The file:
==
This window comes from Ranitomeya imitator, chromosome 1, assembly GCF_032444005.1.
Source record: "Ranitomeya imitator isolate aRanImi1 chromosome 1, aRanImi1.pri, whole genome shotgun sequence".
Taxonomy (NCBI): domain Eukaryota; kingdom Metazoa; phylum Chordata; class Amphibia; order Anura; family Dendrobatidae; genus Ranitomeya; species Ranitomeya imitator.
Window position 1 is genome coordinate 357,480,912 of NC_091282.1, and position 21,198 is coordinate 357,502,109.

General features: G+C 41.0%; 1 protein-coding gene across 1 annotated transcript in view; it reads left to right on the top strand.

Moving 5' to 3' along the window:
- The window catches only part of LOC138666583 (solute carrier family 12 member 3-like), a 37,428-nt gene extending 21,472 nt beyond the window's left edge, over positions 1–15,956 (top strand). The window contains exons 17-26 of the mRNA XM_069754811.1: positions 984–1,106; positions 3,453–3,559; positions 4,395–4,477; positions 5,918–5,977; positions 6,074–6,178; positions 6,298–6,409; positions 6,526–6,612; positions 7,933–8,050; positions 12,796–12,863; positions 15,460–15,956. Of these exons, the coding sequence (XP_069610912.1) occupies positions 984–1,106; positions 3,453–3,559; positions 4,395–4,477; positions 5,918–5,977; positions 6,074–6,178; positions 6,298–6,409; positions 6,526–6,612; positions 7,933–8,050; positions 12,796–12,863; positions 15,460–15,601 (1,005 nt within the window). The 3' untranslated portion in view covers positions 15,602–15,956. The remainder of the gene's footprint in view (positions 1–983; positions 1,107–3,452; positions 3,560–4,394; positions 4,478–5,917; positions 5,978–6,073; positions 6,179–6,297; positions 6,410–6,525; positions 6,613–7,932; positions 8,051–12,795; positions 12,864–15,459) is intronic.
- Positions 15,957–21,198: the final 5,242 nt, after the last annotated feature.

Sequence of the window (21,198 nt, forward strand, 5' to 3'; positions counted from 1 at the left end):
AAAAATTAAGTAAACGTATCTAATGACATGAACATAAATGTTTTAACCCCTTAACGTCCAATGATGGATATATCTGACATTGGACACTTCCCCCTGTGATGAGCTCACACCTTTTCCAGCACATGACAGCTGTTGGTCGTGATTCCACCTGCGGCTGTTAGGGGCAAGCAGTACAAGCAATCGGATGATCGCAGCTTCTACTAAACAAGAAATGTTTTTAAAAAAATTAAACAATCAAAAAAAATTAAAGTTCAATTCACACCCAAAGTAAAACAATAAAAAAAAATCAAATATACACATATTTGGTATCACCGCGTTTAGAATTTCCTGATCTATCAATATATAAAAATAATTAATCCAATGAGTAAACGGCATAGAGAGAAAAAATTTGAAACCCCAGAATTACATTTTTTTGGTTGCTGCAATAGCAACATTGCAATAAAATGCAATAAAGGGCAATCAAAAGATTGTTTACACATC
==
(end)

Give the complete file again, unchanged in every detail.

This window comes from Ranitomeya imitator, chromosome 1, assembly GCF_032444005.1.
Source record: "Ranitomeya imitator isolate aRanImi1 chromosome 1, aRanImi1.pri, whole genome shotgun sequence".
Taxonomy (NCBI): domain Eukaryota; kingdom Metazoa; phylum Chordata; class Amphibia; order Anura; family Dendrobatidae; genus Ranitomeya; species Ranitomeya imitator.
Window position 1 is genome coordinate 357,480,912 of NC_091282.1, and position 21,198 is coordinate 357,502,109.

General features: G+C 41.0%; 1 protein-coding gene across 1 annotated transcript in view; it reads left to right on the top strand.

Moving 5' to 3' along the window:
- The window catches only part of LOC138666583 (solute carrier family 12 member 3-like), a 37,428-nt gene extending 21,472 nt beyond the window's left edge, over positions 1–15,956 (top strand). The window contains exons 17-26 of the mRNA XM_069754811.1: positions 984–1,106; positions 3,453–3,559; positions 4,395–4,477; positions 5,918–5,977; positions 6,074–6,178; positions 6,298–6,409; positions 6,526–6,612; positions 7,933–8,050; positions 12,796–12,863; positions 15,460–15,956. Of these exons, the coding sequence (XP_069610912.1) occupies positions 984–1,106; positions 3,453–3,559; positions 4,395–4,477; positions 5,918–5,977; positions 6,074–6,178; positions 6,298–6,409; positions 6,526–6,612; positions 7,933–8,050; positions 12,796–12,863; positions 15,460–15,601 (1,005 nt within the window). The 3' untranslated portion in view covers positions 15,602–15,956. The remainder of the gene's footprint in view (positions 1–983; positions 1,107–3,452; positions 3,560–4,394; positions 4,478–5,917; positions 5,978–6,073; positions 6,179–6,297; positions 6,410–6,525; positions 6,613–7,932; positions 8,051–12,795; positions 12,864–15,459) is intronic.
- Positions 15,957–21,198: the final 5,242 nt, after the last annotated feature.

Sequence of the window (21,198 nt, forward strand, 5' to 3'; positions counted from 1 at the left end):
AAAAATTAAGTAAACGTATCTAATGACATGAACATAAATGTTTTAACCCCTTAACGTCCAATGATGGATATATCTGACATTGGACACTTCCCCCTGTGATGAGCTCACACCTTTTCCAGCACATGACAGCTGTTGGTCGTGATTCCACCTGCGGCTGTTAGGGGCAAGCAGTACAAGCAATCGGATGATCGCAGCTTCTACTAAACAAGAAATGTTTTTAAAAAAATTAAACAATCAAAAAAAATTAAAGTTCAATTCACACCCAAAGTAAAACAATAAAAAAAAATCAAATATACACATATTTGGTATCACCGCGTTTAGAATTTCCTGATCTATCAATATATAAAAATAATTAATCCAATGAGTAAACGGCATAGAGAGAAAAAATTTGAAACCCCAGAATTACATTTTTTTGGTTGCTGCAATAGCAACATTGCAATAAAATGCAATAAAGGGCAATCAAAAGATTGTTTACACATC